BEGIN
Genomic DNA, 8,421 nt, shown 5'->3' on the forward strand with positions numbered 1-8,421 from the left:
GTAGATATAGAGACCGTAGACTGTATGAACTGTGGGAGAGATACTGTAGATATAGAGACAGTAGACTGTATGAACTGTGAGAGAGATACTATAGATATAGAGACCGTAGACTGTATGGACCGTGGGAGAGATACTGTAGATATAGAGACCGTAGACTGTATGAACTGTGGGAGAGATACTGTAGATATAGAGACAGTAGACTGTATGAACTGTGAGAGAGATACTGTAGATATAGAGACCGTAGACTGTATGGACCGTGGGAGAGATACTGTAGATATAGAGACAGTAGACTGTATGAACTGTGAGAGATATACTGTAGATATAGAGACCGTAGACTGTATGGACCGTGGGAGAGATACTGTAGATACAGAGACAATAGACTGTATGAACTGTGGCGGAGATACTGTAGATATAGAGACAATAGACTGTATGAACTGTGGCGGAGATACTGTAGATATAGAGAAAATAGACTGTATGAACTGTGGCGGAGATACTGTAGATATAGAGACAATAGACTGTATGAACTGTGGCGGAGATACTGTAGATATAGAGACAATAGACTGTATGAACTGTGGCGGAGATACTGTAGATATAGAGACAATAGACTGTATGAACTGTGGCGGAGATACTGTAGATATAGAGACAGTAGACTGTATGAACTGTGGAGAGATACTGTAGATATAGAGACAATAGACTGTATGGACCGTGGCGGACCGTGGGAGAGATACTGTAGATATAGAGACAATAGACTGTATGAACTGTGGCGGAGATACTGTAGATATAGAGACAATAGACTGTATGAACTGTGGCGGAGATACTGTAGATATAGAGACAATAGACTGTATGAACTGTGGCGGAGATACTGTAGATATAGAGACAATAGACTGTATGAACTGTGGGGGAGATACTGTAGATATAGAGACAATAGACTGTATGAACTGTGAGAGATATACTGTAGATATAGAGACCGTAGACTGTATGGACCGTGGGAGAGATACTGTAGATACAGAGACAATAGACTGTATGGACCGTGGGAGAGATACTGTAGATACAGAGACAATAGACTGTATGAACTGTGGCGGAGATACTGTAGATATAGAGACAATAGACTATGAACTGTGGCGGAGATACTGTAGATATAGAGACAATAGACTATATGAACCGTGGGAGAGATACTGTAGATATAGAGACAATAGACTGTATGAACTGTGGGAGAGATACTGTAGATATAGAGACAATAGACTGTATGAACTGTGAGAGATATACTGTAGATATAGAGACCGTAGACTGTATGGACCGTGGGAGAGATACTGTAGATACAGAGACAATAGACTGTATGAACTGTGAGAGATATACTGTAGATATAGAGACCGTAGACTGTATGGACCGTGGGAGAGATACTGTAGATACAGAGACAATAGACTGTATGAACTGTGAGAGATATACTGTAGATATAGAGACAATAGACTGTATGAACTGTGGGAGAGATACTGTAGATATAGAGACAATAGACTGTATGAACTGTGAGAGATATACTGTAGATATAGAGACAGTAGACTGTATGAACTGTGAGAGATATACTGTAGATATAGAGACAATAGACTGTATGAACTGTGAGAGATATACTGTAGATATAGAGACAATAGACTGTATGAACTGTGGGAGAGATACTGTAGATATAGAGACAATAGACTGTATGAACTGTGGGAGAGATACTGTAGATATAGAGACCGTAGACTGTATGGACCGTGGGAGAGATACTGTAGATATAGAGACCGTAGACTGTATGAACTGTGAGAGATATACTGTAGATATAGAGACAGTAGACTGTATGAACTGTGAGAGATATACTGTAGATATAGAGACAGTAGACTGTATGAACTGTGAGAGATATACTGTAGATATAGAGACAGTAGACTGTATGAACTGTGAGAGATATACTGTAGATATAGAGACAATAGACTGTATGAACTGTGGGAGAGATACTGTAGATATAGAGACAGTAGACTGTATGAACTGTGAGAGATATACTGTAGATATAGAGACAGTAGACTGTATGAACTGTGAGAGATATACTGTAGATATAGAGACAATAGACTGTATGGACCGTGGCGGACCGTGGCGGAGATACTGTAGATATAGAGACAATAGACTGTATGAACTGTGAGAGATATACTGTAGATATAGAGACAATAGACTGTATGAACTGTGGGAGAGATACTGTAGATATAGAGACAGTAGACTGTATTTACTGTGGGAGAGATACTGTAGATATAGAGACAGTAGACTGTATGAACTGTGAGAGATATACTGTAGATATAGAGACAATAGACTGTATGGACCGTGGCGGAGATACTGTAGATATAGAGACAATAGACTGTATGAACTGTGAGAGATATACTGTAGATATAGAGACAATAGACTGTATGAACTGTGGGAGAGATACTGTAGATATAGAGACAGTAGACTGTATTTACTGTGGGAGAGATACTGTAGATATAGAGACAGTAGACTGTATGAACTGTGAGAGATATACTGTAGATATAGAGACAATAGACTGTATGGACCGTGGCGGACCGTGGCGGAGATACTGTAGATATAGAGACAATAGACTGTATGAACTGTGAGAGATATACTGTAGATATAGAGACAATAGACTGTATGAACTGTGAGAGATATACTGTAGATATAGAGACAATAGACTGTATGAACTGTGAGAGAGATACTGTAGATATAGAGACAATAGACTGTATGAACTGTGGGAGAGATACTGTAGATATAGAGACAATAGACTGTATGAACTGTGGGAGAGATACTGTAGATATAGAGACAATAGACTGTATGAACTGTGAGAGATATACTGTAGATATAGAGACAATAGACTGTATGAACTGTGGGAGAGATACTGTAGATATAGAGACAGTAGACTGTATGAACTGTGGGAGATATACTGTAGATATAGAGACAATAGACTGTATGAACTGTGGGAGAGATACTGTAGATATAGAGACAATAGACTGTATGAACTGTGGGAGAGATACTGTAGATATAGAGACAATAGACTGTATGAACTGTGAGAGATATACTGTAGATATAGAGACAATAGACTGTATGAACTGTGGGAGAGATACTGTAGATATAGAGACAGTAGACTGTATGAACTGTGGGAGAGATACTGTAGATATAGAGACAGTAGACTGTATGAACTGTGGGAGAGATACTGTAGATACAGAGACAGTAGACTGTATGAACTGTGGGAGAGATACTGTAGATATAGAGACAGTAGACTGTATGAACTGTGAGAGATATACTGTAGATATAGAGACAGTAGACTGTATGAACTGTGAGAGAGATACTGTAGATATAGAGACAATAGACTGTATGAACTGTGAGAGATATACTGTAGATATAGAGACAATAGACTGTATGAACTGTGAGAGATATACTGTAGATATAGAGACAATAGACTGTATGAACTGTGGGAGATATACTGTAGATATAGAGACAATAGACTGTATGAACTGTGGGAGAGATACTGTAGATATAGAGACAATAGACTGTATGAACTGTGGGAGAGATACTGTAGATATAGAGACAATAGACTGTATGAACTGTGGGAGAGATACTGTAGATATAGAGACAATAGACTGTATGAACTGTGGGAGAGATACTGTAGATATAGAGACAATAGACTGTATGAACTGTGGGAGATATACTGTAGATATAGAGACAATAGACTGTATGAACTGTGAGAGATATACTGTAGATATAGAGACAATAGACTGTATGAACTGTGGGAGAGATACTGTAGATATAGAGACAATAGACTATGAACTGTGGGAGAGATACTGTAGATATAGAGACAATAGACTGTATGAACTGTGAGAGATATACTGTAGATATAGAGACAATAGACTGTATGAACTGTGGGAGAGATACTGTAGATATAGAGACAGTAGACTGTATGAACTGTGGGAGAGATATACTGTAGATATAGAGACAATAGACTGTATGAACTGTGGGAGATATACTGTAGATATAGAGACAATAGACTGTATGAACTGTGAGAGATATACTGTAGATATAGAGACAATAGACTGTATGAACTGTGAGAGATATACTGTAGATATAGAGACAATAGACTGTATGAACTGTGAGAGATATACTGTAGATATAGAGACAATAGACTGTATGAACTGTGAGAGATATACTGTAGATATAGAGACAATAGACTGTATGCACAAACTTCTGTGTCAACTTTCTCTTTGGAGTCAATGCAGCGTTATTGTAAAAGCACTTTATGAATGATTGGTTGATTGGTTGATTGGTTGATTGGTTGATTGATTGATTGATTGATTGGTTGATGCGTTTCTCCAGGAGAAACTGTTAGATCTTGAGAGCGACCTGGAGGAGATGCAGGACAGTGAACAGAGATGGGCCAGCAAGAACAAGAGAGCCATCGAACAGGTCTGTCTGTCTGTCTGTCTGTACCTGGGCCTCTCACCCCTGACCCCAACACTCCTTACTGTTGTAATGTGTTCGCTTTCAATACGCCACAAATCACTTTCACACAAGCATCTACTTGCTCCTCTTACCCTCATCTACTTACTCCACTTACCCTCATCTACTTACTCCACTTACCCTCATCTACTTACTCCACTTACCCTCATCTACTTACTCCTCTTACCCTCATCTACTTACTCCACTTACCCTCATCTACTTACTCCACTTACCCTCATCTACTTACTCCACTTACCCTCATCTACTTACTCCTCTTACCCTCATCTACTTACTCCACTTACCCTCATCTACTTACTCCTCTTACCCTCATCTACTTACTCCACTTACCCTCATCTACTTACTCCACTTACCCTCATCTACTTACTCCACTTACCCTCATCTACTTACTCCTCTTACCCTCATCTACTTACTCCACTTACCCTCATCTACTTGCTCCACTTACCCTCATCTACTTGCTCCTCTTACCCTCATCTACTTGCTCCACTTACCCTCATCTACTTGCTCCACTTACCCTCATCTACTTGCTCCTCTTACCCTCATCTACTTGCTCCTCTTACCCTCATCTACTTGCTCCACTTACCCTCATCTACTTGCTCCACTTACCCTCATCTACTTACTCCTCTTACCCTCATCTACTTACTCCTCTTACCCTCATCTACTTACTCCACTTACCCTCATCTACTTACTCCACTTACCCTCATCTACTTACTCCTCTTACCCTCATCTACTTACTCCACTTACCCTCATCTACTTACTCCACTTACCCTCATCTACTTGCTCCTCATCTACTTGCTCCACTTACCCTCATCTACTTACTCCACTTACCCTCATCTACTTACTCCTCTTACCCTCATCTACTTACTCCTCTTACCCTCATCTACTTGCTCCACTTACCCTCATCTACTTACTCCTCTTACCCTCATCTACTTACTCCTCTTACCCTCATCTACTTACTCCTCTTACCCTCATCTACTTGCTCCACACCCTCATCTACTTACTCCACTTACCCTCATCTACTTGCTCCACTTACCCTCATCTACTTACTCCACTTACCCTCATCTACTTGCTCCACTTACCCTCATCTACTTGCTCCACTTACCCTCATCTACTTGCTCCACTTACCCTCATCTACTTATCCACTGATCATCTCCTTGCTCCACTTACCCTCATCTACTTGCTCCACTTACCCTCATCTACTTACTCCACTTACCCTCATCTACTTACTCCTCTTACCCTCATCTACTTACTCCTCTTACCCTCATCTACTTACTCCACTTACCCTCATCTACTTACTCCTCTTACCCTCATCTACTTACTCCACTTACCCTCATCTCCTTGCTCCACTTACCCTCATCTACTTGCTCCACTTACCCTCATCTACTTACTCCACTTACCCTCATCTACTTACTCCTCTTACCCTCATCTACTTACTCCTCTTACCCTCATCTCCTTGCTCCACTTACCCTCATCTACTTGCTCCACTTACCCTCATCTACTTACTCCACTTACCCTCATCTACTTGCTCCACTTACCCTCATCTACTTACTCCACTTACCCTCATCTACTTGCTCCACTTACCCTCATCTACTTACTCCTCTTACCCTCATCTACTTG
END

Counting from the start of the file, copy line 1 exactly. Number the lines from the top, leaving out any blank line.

Genomic DNA, 8,421 nt, shown 5'->3' on the forward strand with positions numbered 1-8,421 from the left: